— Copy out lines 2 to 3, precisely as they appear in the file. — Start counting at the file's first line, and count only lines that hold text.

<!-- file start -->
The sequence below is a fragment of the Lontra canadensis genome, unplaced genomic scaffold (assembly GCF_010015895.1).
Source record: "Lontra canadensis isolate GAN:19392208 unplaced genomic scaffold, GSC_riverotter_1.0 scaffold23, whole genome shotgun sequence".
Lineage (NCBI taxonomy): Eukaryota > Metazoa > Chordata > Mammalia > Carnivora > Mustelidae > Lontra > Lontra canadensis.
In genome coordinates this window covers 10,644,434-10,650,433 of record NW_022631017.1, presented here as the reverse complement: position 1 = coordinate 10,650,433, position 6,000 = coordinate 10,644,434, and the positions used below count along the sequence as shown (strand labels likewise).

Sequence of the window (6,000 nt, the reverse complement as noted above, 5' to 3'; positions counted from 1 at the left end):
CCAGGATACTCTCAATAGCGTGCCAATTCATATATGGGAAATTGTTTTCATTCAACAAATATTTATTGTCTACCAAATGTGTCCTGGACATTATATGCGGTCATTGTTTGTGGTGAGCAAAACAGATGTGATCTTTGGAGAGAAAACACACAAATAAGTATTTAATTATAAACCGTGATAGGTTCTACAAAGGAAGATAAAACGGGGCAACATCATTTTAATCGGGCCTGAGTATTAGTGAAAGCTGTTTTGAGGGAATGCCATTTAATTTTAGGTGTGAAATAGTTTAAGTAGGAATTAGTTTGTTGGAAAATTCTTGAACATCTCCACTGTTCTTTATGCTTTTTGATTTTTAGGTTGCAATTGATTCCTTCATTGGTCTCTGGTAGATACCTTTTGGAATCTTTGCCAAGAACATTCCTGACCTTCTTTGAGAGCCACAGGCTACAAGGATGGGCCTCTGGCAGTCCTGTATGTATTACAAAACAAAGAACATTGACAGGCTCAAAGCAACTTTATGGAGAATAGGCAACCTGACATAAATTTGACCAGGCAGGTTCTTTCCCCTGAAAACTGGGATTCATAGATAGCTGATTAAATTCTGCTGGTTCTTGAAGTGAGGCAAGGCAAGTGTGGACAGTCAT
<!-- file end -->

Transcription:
Source record: "Lontra canadensis isolate GAN:19392208 unplaced genomic scaffold, GSC_riverotter_1.0 scaffold23, whole genome shotgun sequence".
Lineage (NCBI taxonomy): Eukaryota > Metazoa > Chordata > Mammalia > Carnivora > Mustelidae > Lontra > Lontra canadensis.